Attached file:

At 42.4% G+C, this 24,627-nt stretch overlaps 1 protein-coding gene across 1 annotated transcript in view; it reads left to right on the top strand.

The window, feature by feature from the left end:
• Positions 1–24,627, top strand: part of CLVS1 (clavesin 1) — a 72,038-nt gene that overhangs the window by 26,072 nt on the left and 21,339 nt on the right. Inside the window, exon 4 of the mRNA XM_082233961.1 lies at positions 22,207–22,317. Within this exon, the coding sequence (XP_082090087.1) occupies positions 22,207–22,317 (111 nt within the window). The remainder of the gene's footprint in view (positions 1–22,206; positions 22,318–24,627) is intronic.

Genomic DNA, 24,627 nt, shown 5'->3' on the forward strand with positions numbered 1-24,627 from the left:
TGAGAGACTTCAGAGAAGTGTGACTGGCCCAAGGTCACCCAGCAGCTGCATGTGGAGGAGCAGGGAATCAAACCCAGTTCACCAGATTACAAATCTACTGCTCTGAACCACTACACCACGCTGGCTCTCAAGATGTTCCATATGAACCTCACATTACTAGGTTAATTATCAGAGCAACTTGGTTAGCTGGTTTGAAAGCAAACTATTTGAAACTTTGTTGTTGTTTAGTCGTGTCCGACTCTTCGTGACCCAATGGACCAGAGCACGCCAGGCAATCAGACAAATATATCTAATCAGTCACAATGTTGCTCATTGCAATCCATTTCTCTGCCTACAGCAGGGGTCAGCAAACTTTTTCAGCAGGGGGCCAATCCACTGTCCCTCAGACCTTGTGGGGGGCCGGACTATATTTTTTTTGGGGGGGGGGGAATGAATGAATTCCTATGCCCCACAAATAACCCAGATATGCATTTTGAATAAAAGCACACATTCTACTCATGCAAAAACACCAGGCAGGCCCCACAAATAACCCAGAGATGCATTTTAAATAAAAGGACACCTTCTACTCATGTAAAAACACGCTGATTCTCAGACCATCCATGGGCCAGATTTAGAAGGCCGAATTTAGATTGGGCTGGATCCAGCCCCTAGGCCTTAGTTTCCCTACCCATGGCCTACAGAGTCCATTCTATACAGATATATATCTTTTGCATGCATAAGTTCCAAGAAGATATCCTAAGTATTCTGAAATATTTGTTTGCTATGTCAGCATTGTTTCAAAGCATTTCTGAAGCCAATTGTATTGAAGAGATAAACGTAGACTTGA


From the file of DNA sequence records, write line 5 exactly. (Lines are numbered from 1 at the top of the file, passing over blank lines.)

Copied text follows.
TGAGAGACTTCAGAGAAGTGTGACTGGCCCAAGGTCACCCAGCAGCTGCATGTGGAGGAGCAGGGAATCAAACCCAGTTCACCAGATTACAAATCTACTGCTCTGAACCACTACACCACGCTGGCTCTCAAGATGTTCCATATGAACCTCACATTACTAGGTTAATTATCAGAGCAACTTGGTTAGCTGGTTTGAAAGCAAACTATTTGAAACTTTGTTGTTGTTTAGTCGTGTCCGACTCTTCGTGACCCAATGGACCAGAGCACGCCAGGCAATCAGACAAATATATCTAATCAGTCACAATGTTGCTCATTGCAATCCATTTCTCTGCCTACAGCAGGGGTCAGCAAACTTTTTCAGCAGGGGGCCAATCCACTGTCCCTCAGACCTTGTGGGGGGCCGGACTATATTTTTTTTGGGGGGGGGGGAATGAATGAATTCCTATGCCCCACAAATAACCCAGATATGCATTTTGAATAAAAGCACACATTCTACTCATGCAAAAACACCAGGCAGGCCCCACAAATAACCCAGAGATGCATTTTAAATAAAAGGACACCTTCTACTCATGTAAAAACACGCTGATTCTCAGACCATCCATGGGCCAGATTTAGAAGGCCGAATTTAGATTGGGCTGGATCCAGCCCCTAGGCCTTAGTTTCCCTACCCATGGCCTACAGAGTCCATTCTATACAGATATATATCTTTTGCATGCATAAGTTCCAAGAAGATATCCTAAGTATTCTGAAATATTTGTTTGCTATGTCAGCATTGTTTCAAAGCATTTCTGAAGCCAATTGTATTGAAGAGATAAACGTAGACTTGA